Re: ClinMed NetPrints

From: Stevan Harnad <>
Date: Wed, 5 Apr 2000 15:14:21 +0100

> In the editorial announcing the launch of NetPrints, the editors and
> publishers stated (see BMJ 1999;319:1515-1516, 11 December; full text
> at:
>> "Opponents of free availability place a high value on peer review,
>> regardless of the contrary evidence. They argue that it efficiently
>> winnows out the wheat from the chaff and that articles not yet through
>> the mill of peer review may harm public health or even science itself.
>> Yet many unreviewed findings already find their way into the public
>> arena with the connivance of researchers and conference organisers,
>> usually in an uninterpretable form. Far better, we believe, for a
>> study to appear in full, with the opportunity for readers to assess
>> its claims and append their criticisms. We are alert to the danger
>> that members of the public may be misled by what they read on the
>> website, but an explicit warning appears on its opening screen and is
>> repeated above every article ...".

This is controversial, and based on conjecture and opinion rather than evidence.
There is no evidence that (peer?) commentary can replace peer review and
still maintain the current quality of the literature. In fact, if we are
conjecturing, let me add a conjecture (based on a trifle more evidence,
having implemented both peer review and peer commentary for over 20 years
now) to the contrary:

   "There is a way to test our intuitions about the merits of this sort
    of proposal a priori, using a specialist domain that is somewhat
    more urgent and immediate than abstract "learned inquiry"; if we
    are not prepared to generalise this intuitive test's verdict to
    scholarly/scientific research in general, we really need to ask
    ourselves how seriously we take the acquisition of knowledge: If
    someone near and dear to you were ill with a serious but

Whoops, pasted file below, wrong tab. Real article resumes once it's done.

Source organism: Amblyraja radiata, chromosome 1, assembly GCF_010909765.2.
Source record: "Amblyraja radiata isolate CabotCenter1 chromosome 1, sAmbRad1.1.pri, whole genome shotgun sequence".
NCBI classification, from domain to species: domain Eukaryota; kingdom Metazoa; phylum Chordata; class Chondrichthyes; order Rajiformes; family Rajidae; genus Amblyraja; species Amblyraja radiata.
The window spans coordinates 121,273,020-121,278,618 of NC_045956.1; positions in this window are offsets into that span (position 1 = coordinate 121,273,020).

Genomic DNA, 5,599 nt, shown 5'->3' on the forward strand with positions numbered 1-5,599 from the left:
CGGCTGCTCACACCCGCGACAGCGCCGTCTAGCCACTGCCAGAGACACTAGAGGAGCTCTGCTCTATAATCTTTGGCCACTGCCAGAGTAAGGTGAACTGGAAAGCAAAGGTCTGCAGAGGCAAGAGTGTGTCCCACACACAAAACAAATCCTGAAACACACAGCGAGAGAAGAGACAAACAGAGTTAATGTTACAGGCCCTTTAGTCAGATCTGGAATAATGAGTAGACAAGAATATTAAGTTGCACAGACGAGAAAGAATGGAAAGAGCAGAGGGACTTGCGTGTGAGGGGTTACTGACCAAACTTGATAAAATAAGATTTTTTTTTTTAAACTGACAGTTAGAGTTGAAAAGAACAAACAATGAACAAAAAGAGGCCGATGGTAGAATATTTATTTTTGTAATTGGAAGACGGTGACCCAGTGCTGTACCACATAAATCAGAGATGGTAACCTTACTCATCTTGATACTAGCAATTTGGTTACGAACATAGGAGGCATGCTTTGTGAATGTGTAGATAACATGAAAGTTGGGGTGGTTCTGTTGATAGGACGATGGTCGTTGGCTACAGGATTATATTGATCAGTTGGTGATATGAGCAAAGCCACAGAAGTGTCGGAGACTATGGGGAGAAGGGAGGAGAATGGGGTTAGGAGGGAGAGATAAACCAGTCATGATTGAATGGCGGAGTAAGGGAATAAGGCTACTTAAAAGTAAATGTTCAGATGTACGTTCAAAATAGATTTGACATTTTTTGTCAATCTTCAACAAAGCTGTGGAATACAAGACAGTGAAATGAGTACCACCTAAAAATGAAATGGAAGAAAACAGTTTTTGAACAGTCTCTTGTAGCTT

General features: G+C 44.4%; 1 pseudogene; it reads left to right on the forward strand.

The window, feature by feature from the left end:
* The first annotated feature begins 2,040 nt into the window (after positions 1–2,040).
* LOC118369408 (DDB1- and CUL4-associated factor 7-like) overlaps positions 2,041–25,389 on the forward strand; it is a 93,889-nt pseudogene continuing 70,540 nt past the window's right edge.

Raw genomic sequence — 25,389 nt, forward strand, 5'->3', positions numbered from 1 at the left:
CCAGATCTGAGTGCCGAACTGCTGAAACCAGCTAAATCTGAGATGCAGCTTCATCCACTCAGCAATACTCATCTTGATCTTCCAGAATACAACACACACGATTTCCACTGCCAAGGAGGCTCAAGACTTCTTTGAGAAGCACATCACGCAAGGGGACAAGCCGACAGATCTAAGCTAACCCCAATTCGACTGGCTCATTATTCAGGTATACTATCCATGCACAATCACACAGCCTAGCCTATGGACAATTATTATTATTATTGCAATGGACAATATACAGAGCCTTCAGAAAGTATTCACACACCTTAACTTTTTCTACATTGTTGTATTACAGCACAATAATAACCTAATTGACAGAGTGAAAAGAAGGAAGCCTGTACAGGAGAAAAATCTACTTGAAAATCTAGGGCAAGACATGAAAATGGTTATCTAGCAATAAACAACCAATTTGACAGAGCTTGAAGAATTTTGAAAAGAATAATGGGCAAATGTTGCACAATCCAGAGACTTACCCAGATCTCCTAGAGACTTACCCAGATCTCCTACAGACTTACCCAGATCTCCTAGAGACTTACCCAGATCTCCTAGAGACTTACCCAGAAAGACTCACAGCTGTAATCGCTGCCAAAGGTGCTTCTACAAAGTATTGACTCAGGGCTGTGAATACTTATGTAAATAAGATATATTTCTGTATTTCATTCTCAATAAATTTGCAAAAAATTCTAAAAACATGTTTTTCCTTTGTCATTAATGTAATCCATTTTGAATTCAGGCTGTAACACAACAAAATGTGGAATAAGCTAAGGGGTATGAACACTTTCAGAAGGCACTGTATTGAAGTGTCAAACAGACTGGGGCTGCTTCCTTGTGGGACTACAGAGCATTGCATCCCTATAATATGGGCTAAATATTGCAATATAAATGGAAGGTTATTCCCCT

potentially treatable disease, would you prefer to have them
    treated on the basis of the refereed medical literature or on the
    basis of an unfiltered free-for-all where the distinction between
    reliable expertise and ignorance, incompetence or charlatanism is
    left entirely to the reader, on a paper by paper basis?

   "A variant on this scenario is currently being tested by the British
    Medical Journal
    <>, but instead
    of entrusting entirely to the reader the quality control function
    performed by the referee in classical peer review, this variant,
    taking a cue from some of the developments and goings-on on both
    the Internet and Network TV chat-shows, plans to publicly post
    submitted papers unrefereed on the Web and to invite any reader to
    submit a commentary; these commentaries will then be used in lieu
    of referee reports as a basis for deciding on formal publication.

    Expert Opinion or Opinion Poll?

   "Is this peer review? Well, it is not clear whether the
    self-appointed commentators will be qualified specialists (or how
    that is to be ascertained). The expert population in any given
    speciality is a scarce resource, already overharvested by classical
    peer review, so one wonders who would have the time or inclination
    to add journeyman commentary services to this load on their own
    initiative, particularly once it is no longer a rare novelty, and
    the entire raw, unpoliced literature is routinely appearing in this
    form first. Are those who have nothing more pressing to do with
    their time than this really the ones we want to trust to perform
    such a critical QC/C function for us all?

   "And is the remedy for the possibility of bias or incompetence in
    referee-selection on the part of editors really to throw
    selectivity to the winds, and let referees pick themselves?
    Considering all that hangs on being published in refereed journals,
    it does not take much imagination to think of ways authors could
    manipulate such a public-polling system to their own advantage,
    human nature being what it is.

    Peer Commentary vs. Peer Review

   "And is peer commentary (even if we can settle the vexed "peer"
    question) really peer review? Will I say publicly about someone who
    might be refereeing my next grant application or tenure review what
    I really think are the flaws of his latest raw manuscript? (Should
    we then be publishing our names alongside our votes in civic
    elections too, without fear or favour?) Will I put into a public
    commentary -- alongside who knows how many other such commentaries,
    to be put to who knows what use by who knows whom -- the time and